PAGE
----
But What Are The Goals in Afghanistan?
Talk to Obama aides about the Afghanistan strategy review 60 days from now and they insist they’re coming up with new, narrowed goals for the war before they think about what resources are therefore necessary — that is, adding additional troops.
Both the Wall Street Journal and the Washington Post, though, report that President Obama will sign off on additional troop deployments before the week is out. That’s in response to the added troops that Gen. David McKiernan, U.S. commander in Afghanistan, has requested and Obama has long said he’d provide. But it still leaves open the issue of what those troops are going to do and what they’re fighting for.
The Post’s Karen DeYoung gets some interesting background quotes from Obama aides about how they’re on a 60-day deadline to deliberate about what’s realistic and achievable for Afghanistan and how it’s all tied to Pakistan. DeYoung’s piece suggests that the review will set reduced goals for Afghanistan — in line with Defense Secretary Bob Gates’ warning against trying to create a “Central Asian Valhalla,” awesome as that sounds — while “expand[ing] and deepen[ing]” the U.S. relationship with Pakistan. There are some encouraging signs, at least in theory: Obama aides use the term “Af-Pak” to underscore the inextricability of policy toward both countries; the strategy review is going to include a heavy civilian component to “get beyond the lip service long paid to balance and coordination between the U.S. diplomatic and military services”; and George W. Bush’s so-called War Czar, Gen. Douglas Lute, is staying on — at least for awhile — in order to prevent discontinuity in coordinating vital interagency programs.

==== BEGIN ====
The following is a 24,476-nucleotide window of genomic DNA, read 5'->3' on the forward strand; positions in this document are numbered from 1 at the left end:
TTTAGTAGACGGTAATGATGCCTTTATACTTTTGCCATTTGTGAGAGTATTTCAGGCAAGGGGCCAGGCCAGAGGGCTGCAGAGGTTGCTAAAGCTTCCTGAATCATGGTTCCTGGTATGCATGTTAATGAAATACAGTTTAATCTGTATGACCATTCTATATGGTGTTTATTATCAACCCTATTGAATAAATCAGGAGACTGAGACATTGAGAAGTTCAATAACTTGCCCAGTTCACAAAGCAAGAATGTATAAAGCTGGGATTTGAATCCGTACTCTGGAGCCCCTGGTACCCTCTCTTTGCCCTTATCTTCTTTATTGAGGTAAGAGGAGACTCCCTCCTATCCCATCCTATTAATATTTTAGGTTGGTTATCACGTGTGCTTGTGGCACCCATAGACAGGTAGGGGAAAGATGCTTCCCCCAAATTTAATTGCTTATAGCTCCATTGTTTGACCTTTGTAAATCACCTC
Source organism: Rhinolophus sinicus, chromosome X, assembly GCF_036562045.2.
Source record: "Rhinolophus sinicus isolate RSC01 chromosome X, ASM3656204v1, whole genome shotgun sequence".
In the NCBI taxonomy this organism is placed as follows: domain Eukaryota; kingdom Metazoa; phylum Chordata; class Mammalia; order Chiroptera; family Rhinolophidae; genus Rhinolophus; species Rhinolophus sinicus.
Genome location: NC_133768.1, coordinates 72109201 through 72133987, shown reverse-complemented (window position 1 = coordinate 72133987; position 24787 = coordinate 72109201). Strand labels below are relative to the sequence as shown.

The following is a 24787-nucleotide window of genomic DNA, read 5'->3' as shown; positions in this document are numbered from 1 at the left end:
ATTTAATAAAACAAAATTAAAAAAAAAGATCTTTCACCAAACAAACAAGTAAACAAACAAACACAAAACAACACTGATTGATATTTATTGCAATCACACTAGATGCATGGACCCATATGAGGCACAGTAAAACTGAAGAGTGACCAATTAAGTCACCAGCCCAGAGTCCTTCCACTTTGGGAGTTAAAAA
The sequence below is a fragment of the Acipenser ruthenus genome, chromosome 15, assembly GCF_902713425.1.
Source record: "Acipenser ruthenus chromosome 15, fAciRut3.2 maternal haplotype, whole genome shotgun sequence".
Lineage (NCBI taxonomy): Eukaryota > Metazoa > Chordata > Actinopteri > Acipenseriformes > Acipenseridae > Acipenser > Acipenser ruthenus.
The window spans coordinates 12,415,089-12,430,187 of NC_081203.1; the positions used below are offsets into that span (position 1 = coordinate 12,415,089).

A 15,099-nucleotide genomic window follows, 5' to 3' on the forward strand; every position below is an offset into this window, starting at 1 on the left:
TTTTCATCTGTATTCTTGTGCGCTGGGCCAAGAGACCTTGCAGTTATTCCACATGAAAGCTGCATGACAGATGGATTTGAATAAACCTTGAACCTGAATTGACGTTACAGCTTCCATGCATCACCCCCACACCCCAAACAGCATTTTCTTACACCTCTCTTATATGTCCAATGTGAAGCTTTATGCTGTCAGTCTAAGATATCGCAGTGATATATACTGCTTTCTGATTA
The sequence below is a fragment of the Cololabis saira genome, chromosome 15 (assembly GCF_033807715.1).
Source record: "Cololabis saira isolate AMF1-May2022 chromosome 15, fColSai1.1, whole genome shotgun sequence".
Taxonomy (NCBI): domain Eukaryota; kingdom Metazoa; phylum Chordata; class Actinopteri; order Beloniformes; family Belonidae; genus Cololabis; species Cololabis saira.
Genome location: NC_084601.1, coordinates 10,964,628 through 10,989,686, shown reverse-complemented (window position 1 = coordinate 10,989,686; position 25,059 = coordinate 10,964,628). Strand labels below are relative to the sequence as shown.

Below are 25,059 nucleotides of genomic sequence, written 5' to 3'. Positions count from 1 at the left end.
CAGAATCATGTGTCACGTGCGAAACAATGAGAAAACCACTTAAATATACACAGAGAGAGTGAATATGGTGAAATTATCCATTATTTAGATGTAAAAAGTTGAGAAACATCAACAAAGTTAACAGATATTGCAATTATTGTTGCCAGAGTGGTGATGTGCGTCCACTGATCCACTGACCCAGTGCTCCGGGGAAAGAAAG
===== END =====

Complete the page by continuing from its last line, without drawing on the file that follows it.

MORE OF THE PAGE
But take a look at the Journal piece and see if it doesn’t raise questions about whether the strategy review will be out of sync with the troop component. The Journal details where the new troops will be assigned:
Pentagon officials said troops will be deployed along the Helmand River Valley, which produces the bulk of the world’s opium; along the two main highways of southern Afghanistan that have been hit by growing numbers of roadside bombs; in two provinces outside Kabul believed to serve as staging grounds for the insurgents planning attacks in the capital; and along the Afghan-Pakistani border.
Some of this would seem to support *expanded *goals in Afghanistan. The Helmand River Valley may produce a lot of opium, and opium helps fund insurgent activity, but that suggests broadening troop missions into the counternarcotics arena. Protecting Kabul and the eastern border, though, would appear in line with a reduced vision. But these deployments look like stopgap plugs for specific, piecemeal problems rather than a broader strategy. Perhaps that strategy is indeed forthcoming. But it raises questions about coordinating missions already underway with the new, broader strategy — as well as whether *additional *troops might be necessary for such a strategy, something that Gates told the Senate Armed Services Committee he opposes.
All of this, of course, is tea-leaf reading. We’ll have to wait for both the Petraeus strategy review — the Af-Pak portion of which, DeYoung reports, is coming to the White House next week — and then the bigger Obama strategy review to see how valid these concerns are and whether they’re addressed. But it’s far from obvious how the focus in Afghanistan is getting narrower and sharper.